The concept of an organisation's brand is expanding, as it's now no longer limited to just an organisation's product and its identifying features, logos and colour schemes.
A recent LinkedIn report which focussed on the employment trends that will define the rest of the year suggested that a brand is now something an organisation can have as an employer. As this concept expands into concerns which can affect an organisation's reputation, such as its role as an ethical employer, it's important to acknowledge how – or if – these trends will impact external communications.
How is the concept of branding changing?
Chairman of the Broadcasting Press Guild Gideon Spanier investigated the way branding is changing in an April 2015 article for Raconteur. In the piece, Mr Spanier argued that a range of modern developments have altered what it means to be in control of a reputable brand.
Mr Spanier highlights the increasing role social media is playing in the way people receive and engage with news stories. As most news outlets distribute their content through various social media platforms, not only is the public met with a continuous stream of updates, it's much easier to share interesting – or scandalous – content.
The article drew on a quote from UK CEO of Ogilvy PR Michael Frolich which explained how social media is creating unique concerns for reputational risk management.
"If a company has a bad product or their chief executive breaks his or her promise, anyone can simply and directly take their issues to shareholders and customers," he explained.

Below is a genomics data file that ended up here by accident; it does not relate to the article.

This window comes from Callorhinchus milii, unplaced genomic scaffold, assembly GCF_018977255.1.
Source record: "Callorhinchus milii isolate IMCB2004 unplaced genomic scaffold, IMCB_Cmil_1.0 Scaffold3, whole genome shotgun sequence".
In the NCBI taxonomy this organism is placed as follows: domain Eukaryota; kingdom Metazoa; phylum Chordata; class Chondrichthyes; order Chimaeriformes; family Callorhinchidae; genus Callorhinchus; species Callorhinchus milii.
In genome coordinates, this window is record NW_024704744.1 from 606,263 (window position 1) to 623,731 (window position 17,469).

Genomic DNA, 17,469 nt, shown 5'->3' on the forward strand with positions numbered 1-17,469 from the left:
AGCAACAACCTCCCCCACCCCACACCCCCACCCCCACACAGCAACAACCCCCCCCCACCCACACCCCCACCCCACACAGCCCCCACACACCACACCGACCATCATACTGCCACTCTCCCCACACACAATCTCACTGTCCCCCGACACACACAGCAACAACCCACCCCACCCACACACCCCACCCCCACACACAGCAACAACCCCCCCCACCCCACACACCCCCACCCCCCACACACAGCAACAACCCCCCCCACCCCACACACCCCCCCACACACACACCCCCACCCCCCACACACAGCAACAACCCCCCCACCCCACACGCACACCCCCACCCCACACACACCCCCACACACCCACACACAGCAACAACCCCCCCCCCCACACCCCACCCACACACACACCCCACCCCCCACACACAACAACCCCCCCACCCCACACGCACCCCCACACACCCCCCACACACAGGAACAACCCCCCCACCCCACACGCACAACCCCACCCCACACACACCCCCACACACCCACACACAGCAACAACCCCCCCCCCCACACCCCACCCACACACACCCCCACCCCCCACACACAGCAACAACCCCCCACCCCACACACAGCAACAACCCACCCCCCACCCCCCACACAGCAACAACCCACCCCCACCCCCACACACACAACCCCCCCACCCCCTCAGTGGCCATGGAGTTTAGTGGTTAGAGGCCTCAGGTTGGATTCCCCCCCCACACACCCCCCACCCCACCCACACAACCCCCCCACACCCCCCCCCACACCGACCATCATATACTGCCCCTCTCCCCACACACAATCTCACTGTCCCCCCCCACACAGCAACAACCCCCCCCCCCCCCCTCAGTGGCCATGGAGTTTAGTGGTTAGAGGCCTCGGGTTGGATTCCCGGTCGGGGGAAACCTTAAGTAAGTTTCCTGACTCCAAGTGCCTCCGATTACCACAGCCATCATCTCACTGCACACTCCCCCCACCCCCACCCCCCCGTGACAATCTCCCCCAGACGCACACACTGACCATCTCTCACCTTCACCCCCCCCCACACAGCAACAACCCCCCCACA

Could it stay the same?
While some sources are convinced that brand and corporate reputation are becoming increasingly interlinked, conventional definitions suggest that engaging with these trends could hurt rather than help businesses.
An investigation into these previously disparate concepts by the Sloan Management Review at MIT agreed that the rapid reaction to public mistakes by companies is the main catalyst for changes in the way organisations manage their reputation.
However, it disagreed with the idea that these instances were causing the concepts of brand and reputation to merge. According to the review, while both are intangible assets that add value to an organisation, it's possible to have a strong brand with a weak reputation for meeting corporate social responsibility concerns and vice versa.
Either way, organisations discuss the matter, it's becoming clear the public are exhibiting a strong element of control of the way businesses communicate, making it a challenge to protect both a company's brand and its reputation.